The Council of Mortgage Lenders (CML) reports that mortgage possessions (foreclosures) in the United Kingdom are down in the second quarter of 2012 and are currently at their lowest since 2010. The level of mortgages in arrears is flat and CML analysts say it’s because more lenders are responding to late payments with leniency and payments options rather than pursuing repossession. The figures are far lower than anticipated and signal that lenders, borrowers and debt advisers are willing to work together to find solutions to payment problems. More precise data on arrears cases and personal situations of borrowers can help lenders make better decisions about best practices, experts say. For more on this continue reading the following article from Property Wire.
The number of residential property mortgage possessions in the second quarter of 2012 declined, according to the latest data released by the Council of Mortgage Lenders.
At 8,500, the number of possessions in the three months to June was the lowest since the final quarter of 2010. The decline in the second quarter, from a total of 9,600 possessions in the first three months of 2012, was in line with a seasonal pattern we have seen in each of the last three years.
The number of mortgages in arrears remained broadly flat in the second quarter. At the end of June, the number of loans with arrears of 2.5% or more of the outstanding balance stood at 157,400, fractionally lower than the total of 157,800 at the end of the first quarter.
Levels of arrears in lower and middle bands were slightly lower than in the preceding three months but there was a small increase from 28,000 to 28,300 in those mortgages with the highest levels arrears, of more than 10% of the balance.
The data show the number of possessions totalled 18,100 in the first six months of 2012, implying that possessions so far are on a lower trajectory than our forecast of 45,000 for the year as a whole. But the Bank of England forecast for growth reminds us of the pressures that may disturb the current pattern of stability.
‘The figures show that lenders, borrowers and debt advisers are working together to get through the current period of economic difficulty and keep mortgage possessions in check,’ said CML’s director general Paul Smee.
‘Generally, when borrowers prioritise their mortgage commitments, lenders can provide help appropriate to their individual circumstances. But success in managing temporary payment problems depends on everyone working together, and it is essential for anyone worried about their mortgage to talk to their lender as soon as possible,’ he added.
According to Mark Blackwell, managing director of mortgage data specialists xit2, there is a real contradiction between increasing long term arrears and falling repossessions. ‘Lenders have been tolerant of borrowers who are really struggling. Their generous policies have stopped the growing block of borrowers in serious arrears becoming repossession cases. It has created a logjam of arrears cases that is gradually swelling. But lenders can’t go on being as forbearing, so expect repossessions to increase once they decide enough is enough,’ he explained.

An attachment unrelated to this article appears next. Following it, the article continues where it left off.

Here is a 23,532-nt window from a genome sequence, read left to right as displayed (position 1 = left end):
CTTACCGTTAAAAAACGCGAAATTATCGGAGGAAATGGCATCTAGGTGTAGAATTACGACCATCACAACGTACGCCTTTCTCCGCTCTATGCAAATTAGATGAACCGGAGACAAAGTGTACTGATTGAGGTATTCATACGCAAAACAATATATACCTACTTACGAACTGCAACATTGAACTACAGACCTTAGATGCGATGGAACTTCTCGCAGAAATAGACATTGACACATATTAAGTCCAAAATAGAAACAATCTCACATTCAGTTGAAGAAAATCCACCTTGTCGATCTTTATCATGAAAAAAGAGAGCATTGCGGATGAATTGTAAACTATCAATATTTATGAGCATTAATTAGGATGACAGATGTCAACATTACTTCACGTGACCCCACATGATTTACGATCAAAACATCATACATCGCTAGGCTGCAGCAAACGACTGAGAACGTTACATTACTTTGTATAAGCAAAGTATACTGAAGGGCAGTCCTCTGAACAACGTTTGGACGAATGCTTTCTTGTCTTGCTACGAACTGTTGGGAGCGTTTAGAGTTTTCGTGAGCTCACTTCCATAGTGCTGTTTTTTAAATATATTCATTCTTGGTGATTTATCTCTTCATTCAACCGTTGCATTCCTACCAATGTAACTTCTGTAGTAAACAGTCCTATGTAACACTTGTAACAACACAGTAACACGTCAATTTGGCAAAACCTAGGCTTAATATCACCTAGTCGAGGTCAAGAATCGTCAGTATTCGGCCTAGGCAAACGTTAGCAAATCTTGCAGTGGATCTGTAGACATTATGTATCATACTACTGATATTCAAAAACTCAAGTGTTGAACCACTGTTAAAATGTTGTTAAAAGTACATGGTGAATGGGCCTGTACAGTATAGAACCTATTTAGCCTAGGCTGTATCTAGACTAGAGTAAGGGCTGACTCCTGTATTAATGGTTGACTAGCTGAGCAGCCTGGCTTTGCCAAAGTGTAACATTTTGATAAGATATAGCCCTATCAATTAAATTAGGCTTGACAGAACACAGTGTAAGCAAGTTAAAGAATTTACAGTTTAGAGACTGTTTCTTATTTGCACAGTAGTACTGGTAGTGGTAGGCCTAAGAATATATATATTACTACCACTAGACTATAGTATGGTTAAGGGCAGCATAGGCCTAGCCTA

‘Aside from this danger block of borrowers in arrears of 10% or more, there may be more strength in consumer finances than we imagined. Despite having their monthly budgets and savings ransacked by inflation, borrowers have done a good job of tightening their belts and making ends meet,’ he explained.
‘To manage arrears cases effectively, they need better data about borrower circumstances to make the best decision about how to support them. Often we see lenders don’t have enough data, or good enough access to data, to be able to do that. This leads to inappropriate forbearance packages being applied to borrowers, which can make things worse in the long run,’ he added.
Richard Sexton, director of e.surv chartered surveyors, believes that effectively banks are acting as a ‘life support machine’ for a big block of borrowers in long term arrears. ‘That’s why long term arrears have increased yet repossessions have fallen. To banks’ credit they’ve done everything they can to keep people in their homes, but now the economy is slipping downhill they’ll be forced to switch those life support machines off,’ he said.
‘We’ll soon reach a tipping point where the market will be hit by a glut of repossessions once decide they can no longer afford to sustain all of these 28,000 struggling borrowers,’ he added.
He also pointed out that the M62 corridor, Lancashire and parts of East London have seen the highest number of repossessions since the financial crisis. ‘A prominent north south divide has emerged, which threatens to open up further now the economy is contracting. With local economies in the north declining faster than in the south, proportionally more northern borrowers have struggled to keep up with their mortgage repayments, which means banks will be forced to repossess even more homes in northern regions,’ said Sexton.
Brian Murphy, head of lending at leading broker Mortgage Advice Bureau, believes that the latest figures are encouraging and are still following a seasonal pattern which is an indication of stability.
‘However, they are masked to some degree by lenders’ forbearance measures. Lenders are now prepared to work much more closely with borrowers to restructure loans where necessary and make repossessions truly a last resort.We’ve had a benign interest rate environment for some time now but the number of borrowers in arrears has remained flat. So even though people are generally keeping afloat it is a concern they aren’t managing to pay down their arrears,’ he added.
This article was republished with permission from Property Wire.